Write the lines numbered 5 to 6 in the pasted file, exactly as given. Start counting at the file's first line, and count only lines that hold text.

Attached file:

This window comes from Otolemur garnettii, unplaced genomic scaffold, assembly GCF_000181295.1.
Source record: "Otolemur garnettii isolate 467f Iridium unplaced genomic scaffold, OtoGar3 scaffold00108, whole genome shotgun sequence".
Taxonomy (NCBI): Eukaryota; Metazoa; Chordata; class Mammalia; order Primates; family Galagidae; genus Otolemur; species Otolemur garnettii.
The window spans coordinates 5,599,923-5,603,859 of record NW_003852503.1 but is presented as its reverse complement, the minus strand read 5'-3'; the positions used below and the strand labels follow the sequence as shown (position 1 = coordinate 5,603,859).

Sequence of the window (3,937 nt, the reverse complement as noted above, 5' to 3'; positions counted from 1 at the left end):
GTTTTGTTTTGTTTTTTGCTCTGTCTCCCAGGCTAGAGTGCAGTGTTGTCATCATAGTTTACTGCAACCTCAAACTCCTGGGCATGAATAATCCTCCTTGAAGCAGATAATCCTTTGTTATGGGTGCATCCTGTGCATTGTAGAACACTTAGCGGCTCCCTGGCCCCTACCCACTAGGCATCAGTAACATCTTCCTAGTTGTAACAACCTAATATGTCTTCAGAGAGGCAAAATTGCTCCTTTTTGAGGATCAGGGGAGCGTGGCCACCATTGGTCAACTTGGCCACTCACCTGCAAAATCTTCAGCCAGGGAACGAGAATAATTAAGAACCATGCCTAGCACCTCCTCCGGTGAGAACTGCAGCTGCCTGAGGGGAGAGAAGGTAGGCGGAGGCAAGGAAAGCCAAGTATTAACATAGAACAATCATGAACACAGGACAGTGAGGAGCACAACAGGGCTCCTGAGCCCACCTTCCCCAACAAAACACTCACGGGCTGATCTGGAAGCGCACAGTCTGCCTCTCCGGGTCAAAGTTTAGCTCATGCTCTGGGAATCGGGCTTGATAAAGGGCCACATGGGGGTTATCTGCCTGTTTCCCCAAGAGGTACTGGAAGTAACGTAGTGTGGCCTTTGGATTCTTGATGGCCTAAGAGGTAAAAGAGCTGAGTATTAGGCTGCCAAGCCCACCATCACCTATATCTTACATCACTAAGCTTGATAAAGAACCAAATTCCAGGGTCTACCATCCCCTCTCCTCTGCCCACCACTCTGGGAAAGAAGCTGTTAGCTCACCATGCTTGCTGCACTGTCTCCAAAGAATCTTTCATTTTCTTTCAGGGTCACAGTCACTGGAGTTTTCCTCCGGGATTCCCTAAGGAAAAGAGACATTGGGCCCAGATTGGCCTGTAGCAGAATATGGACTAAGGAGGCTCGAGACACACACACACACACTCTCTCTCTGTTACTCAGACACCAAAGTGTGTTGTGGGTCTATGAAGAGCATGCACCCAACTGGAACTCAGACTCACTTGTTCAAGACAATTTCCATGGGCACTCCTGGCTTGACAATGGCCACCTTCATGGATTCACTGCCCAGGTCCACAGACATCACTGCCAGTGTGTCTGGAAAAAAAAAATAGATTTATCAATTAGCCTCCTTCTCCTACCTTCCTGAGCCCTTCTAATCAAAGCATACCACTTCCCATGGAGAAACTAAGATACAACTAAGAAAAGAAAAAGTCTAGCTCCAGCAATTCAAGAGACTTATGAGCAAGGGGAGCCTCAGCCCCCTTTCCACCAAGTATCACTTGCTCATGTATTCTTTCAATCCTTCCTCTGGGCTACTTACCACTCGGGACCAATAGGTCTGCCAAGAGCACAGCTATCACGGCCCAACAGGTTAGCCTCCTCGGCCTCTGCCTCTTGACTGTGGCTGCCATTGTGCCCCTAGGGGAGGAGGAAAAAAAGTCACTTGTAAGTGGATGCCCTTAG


Sequence of the window (3,937 nt, the reverse complement as noted above, 5' to 3'; positions counted from 1 at the left end):
GTTTTGTTTTGTTTTTTGCTCTGTCTCCCAGGCTAGAGTGCAGTGTTGTCATCATAGTTTACTGCAACCTCAAACTCCTGGGCATGAATAATCCTCCTTGAAGCAGATAATCCTTTGTTATGGGTGCATCCTGTGCATTGTAGAACACTTAGCGGCTCCCTGGCCCCTACCCACTAGGCATCAGTAACATCTTCCTAGTTGTAACAACCTAATATGTCTTCAGAGAGGCAAAATTGCTCCTTTTTGAGGATCAGGGGAGCGTGGCCACCATTGGTCAACTTGGCCACTCACCTGCAAAATCTTCAGCCAGGGAACGAGAATAATTAAGAACCATGCCTAGCACCTCCTCCGGTGAGAACTGCAGCTGCCTGAGGGGAGAGAAGGTAGGCGGAGGCAAGGAAAGCCAAGTATTAACATAGAACAATCATGAACACAGGACAGTGAGGAGCACAACAGGGCTCCTGAGCCCACCTTCCCCAACAAAACACTCACGGGCTGATCTGGAAGCGCACAGTCTGCCTCTCCGGGTCAAAGTTTAGCTCATGCTCTGGGAATCGGGCTTGATAAAGGGCCACATGGGGGTTATCTGCCTGTTTCCCCAAGAGGTACTGGAAGTAACGTAGTGTGGCCTTTGGATTCTTGATGGCCTAAGAGGTAAAAGAGCTGAGTATTAGGCTGCCAAGCCCACCATCACCTATATCTTACATCACTAAGCTTGATAAAGAACCAAATTCCAGGGTCTACCATCCCCTCTCCTCTGCCCACCACTCTGGGAAAGAAGCTGTTAGCTCACCATGCTTGCTGCACTGTCTCCAAAGAATCTTTCATTTTCTTTCAGGGTCACAGTCACTGGAGTTTTCCTCCGGGATTCCCTAAGGAAAAGAGACATTGGGCCCAGATTGGCCTGTAGCAGAATATGGACTAAGGAGGCTCGAGACACACACACACACACTCTCTCTCTGTTACTCAGACACCAAAGTGTGTTGTGGGTCTATGAAGAGCATGCACCCAACTGGAACTCAGACTCACTTGTTCAAGACAATTTCCATGGGCACTCCTGGCTTGACAATGGCCACCTTCATGGATTCACTGCCCAGGTCCACAGACATCACTGCCAGTGTGTCTGGAAAAAAAAAATAGATTTATCAATTAGCCTCCTTCTCCTACCTTCCTGAGCCCTTCTAATCAAAGCATACCACTTCCCATGGAGAAACTAAGATACAACTAAGAAAAGAAAAAGTCTAGCTCCAGCAATTCAAGAGACTTATGAGCAAGGGGAGCCTCAGCCCCCTTTCCACCAAGTATCACTTGCTCATGTATTCTTTCAATCCTTCCTCTGGGCTACTTACCACTCGGGACCAATAGGTCTGCCAAGAGCACAGCTATCACGGCCCAACAGGTTAGCCTCCTCGGCCTCTGCCTCTTGACTGTGGCTGCCATTGTGCCCCTAGGGGAGGAGGAAAAAAAGTCACTTGTAAGTGGATGCCCTTAG